The Cherenkov effect - is the equivalent of a sonic boom, when an airplane is traveling faster than sound. It consists in the fact that electrons are moving faster than the speed of light. Instead of a sonic boom, the effect is electromagnetic radiation, which manifests itself in the form of blue light.
This effect occurs in nuclear reactors and water storage of nuclear fuel. Electrons emanating from the fuel create a looking blue glow that surrounds the entire reactor.
Some types of shrimp can also create a similar shock wave underwater,
stunning or even killing at a distance
with just a snap of their oversized claw.
Sonoluminescence is the emission of light from imploding bubbles in a liquid when excited by sound.
Sonoluminescence was first discovered in 1934 at the University of Cologne. It occurs when a sound wave of sufficient intensity induces a gaseous cavity within a liquid to collapse quickly, emitting a burst of light. The phenomenon can be observed in stable single-bubble sonoluminescence (SBSL) and multi-bubble sonoluminescence (MBSL). In 1960, Peter Jarman proposed that sonoluminescence is thermal in origin and might arise from microshocks within collapsing cavities. Later experiments revealed that the temperature inside the bubble during SBSL could reach up to 12,000 kelvins. The exact mechanism behind sonoluminescence remains unknown, with various hypotheses including hotspot, bremsstrahlung, and collision-induced radiation. Some researchers have even speculated that temperatures in sonoluminescing systems could reach millions of kelvins, potentially causing thermonuclear fusion however this idea has been met with skepticism by other researchers. The phenomenon has also been observed in nature, with the pistol shrimp being the first known instance of an animal producing light through sonoluminescence.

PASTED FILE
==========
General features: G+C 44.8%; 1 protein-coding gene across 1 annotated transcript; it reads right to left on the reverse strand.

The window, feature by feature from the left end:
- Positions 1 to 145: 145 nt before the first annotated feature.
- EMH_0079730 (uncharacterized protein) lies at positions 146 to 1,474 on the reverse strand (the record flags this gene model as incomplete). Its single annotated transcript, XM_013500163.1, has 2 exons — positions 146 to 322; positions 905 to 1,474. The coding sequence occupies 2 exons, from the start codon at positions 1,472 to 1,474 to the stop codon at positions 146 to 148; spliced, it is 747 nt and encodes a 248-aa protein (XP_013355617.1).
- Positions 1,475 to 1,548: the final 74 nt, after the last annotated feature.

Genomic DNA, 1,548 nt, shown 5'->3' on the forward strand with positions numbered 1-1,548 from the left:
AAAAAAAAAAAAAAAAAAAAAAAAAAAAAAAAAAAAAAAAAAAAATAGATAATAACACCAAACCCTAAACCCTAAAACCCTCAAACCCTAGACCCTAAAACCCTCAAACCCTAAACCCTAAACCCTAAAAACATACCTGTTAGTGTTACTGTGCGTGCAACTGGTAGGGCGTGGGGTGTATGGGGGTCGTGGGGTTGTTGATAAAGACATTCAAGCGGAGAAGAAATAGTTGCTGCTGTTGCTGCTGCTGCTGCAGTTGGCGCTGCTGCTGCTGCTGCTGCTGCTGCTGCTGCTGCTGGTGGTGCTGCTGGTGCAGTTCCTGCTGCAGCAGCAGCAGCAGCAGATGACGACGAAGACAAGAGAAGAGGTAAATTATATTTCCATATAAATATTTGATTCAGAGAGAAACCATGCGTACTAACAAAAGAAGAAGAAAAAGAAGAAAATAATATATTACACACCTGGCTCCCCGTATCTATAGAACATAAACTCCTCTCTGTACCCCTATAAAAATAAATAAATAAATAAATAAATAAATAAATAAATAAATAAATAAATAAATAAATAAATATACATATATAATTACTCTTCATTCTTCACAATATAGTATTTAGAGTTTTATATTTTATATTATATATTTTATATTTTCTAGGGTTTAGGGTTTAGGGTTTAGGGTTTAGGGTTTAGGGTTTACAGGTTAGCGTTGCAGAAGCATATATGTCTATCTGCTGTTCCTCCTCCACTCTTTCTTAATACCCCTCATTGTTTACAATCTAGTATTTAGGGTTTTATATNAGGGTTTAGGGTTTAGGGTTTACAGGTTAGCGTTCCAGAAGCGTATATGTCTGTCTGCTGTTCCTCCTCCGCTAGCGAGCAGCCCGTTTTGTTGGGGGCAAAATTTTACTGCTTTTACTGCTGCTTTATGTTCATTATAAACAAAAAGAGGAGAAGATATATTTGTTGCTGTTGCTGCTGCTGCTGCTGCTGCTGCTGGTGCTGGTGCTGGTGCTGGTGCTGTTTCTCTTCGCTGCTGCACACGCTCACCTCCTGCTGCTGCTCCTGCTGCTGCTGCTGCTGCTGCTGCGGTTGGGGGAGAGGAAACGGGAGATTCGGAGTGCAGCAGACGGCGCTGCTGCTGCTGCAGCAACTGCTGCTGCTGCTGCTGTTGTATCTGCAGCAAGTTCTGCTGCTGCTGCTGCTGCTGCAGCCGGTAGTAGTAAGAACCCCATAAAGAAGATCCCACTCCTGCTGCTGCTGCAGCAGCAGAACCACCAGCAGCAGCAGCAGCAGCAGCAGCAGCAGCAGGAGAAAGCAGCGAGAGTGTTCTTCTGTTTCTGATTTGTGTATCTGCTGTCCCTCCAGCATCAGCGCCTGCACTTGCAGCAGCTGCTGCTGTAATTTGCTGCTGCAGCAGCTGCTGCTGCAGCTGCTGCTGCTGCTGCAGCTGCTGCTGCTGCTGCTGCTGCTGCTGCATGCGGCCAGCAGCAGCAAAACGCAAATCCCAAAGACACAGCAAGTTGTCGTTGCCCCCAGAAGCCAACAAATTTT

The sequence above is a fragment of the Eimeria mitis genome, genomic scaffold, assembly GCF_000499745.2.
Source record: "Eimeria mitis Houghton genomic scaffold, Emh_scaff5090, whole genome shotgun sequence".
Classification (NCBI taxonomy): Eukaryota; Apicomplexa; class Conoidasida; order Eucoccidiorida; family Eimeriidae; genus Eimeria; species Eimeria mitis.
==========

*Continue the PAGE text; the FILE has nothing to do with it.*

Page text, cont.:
“All we have to decide is what to do with the time that is given us.“